Todays Human-Machine Interfaces or HMI have evolved a long way from their humble beginnings. Rather than just a basic interactive display in a long chain of automation and control equipment, HMIs are now gaining more and more features with this increasing level of sophistication inversely proportional to the cost of ownership.
They have been used to display basic local functions, like process or machine operation, alarms and some historical trends. Existing in a wide variety of sizes and user interface technologies (such as keypads, touch screens and keyboards), HMIs have been viewed by OEM panel builders and their end-user customers alike primarily as a necessary component that completes an automation architecture.
But industrial automation today is requiring more connectivity, performance, cost effectiveness and added-value integrated function, areas that have spurred HMI improvement and innovation. Coupled with today's hardware technology trend and increased software capabilities, the usage scope of HMIs are changing, making it much more a value-added contributor to the machine or process throughout its lifecycle, from design to maintenance and upgrade.
Performance is one of the obvious improvements in HMI technology. HMIs now have the ability to run more complex applications thanks to a more robust CPU, increased RAM and more storage space, along with a lower price point. This means HMIs can run not only on optimized proprietary operating systems, but also on open platforms (like Microsoft Windows® Embedded or Professional operating systems), allowing customers to take advantage of advanced features such as PDF generation. The hardware base is also changing, thanks to mature PC technologies and reliable storage device units, such as solid-state drives (i.e., flash or USB drives), allowing HMIs to run on a PC-based platform.
HMIs' connectivity capabilities are playing an increasing role by linking programmable logic controllers (PLCs) to a facility's IT infrastructure. At the PLC architecture level, HMI interfacing is facilitated through different connection types, such as serial ports, USB ports and Ethernet, along with the ability to use the same HMI to connect using different types of PLC vendor protocols and fieldbus, thus meeting a key end-user requirement. The IT link is more and more a necessity, because it transforms the historical and real-time data acquired by the HMI for usage by a facility's Manufacturing Execution System (MES) and Enterprise Resource Planning (ERP) system.
In today's challenging economy, cost efficiency is becoming an ever-important topic for both OEM panel builders and their end-user customers. Both stakeholders are looking closely at the total cost of ownership, but HMI is establishing itself as a cost-effective factor. This is particularly true in the design phase, where an HMI application must be easy to use and intuitive, regardless of the perceived complexity of its features. Setup and upgrades are seamless thanks to flash drives, which can be quickly deployed to a desired location without the need for skilled personnel. Maintenance and diagnostics are also important cost components: troubleshooting or remote monitoring can be done quickly, thanks to Web server capabilities on many HMIs.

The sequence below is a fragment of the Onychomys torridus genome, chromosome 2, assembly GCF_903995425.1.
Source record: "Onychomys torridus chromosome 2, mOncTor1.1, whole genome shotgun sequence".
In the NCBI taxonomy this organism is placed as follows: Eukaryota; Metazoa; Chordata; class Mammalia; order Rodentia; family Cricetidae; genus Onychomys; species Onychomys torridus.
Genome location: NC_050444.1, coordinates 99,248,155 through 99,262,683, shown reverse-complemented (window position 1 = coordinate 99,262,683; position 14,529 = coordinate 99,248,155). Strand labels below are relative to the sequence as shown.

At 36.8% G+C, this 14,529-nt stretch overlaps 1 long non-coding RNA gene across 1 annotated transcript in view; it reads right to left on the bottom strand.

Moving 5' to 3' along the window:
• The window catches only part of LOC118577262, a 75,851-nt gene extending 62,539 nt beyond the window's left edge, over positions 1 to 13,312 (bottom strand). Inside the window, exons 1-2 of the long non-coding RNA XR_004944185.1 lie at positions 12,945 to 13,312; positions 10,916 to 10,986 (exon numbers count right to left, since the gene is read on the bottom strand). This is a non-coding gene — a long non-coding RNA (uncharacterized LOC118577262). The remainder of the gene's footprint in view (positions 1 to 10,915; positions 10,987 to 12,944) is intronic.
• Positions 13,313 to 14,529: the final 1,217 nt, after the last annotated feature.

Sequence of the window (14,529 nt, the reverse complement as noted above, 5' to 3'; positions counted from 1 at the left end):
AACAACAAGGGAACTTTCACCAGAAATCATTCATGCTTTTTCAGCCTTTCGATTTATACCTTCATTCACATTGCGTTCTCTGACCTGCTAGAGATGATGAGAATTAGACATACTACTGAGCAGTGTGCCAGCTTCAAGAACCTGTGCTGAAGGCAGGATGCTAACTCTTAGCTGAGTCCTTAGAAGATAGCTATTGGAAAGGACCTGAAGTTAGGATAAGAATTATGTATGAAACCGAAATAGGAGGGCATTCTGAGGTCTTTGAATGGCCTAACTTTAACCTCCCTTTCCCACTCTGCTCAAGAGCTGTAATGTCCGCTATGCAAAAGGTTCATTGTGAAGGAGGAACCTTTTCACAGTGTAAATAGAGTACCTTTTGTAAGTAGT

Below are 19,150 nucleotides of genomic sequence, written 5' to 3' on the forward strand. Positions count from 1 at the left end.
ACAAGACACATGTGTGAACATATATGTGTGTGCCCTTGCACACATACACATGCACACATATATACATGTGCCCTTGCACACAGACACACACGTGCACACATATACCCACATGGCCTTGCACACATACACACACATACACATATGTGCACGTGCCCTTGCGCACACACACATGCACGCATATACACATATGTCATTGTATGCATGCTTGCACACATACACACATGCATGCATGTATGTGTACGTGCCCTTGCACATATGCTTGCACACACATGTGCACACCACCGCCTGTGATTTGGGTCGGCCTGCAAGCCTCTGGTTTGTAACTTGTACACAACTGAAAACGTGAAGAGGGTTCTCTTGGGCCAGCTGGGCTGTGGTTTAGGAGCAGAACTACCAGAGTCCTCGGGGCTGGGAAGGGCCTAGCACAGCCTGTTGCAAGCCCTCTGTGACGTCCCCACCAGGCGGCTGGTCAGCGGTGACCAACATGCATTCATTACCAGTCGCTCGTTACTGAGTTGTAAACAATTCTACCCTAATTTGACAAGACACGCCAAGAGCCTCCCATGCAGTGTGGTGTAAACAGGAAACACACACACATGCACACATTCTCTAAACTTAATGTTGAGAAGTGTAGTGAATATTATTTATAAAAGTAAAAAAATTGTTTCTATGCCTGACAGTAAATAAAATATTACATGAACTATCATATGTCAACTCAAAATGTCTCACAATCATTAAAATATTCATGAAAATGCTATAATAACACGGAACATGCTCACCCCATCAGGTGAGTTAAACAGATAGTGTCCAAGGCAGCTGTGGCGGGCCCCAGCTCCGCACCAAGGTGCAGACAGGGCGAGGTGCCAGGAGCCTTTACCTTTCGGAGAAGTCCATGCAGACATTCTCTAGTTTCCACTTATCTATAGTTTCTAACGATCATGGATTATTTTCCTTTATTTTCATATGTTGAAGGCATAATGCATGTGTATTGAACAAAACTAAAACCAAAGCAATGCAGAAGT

Following a seamless integration, the ability to remotely access, monitor and control any HMI from any Web browser provides many advantages for a customer, most notably cost savings and process control through a single software package.
While HMIs have made many technological strides in recent years, the evidence suggests it is just the beginning. Video integration is becoming more and more popular: a simple example is the ability to view video files locally, guiding inexperienced operators step-by-step in machine operation. Another more complex example is using a camera (connected to the HMI by integrated RCA connector or Ethernet adapter) for real-time monitoring of remote areas or vehicle control. The ability to record video based on pre-selected PLC variables could answer the need for security integration in industrial automation.
Clearly, the increased capabilities of today's HMIs provide by key benefits for industrial facilities, thus helping create a more solid automation architecture that touches all machines, processes and infrastructure. OEM panel builders can help end-user customers accrue those benefits, but to do so, they must have an intimate understanding of their customer's application and architecture, and then work with a trusted HMI supplier so the most cost-effective solution can be applied.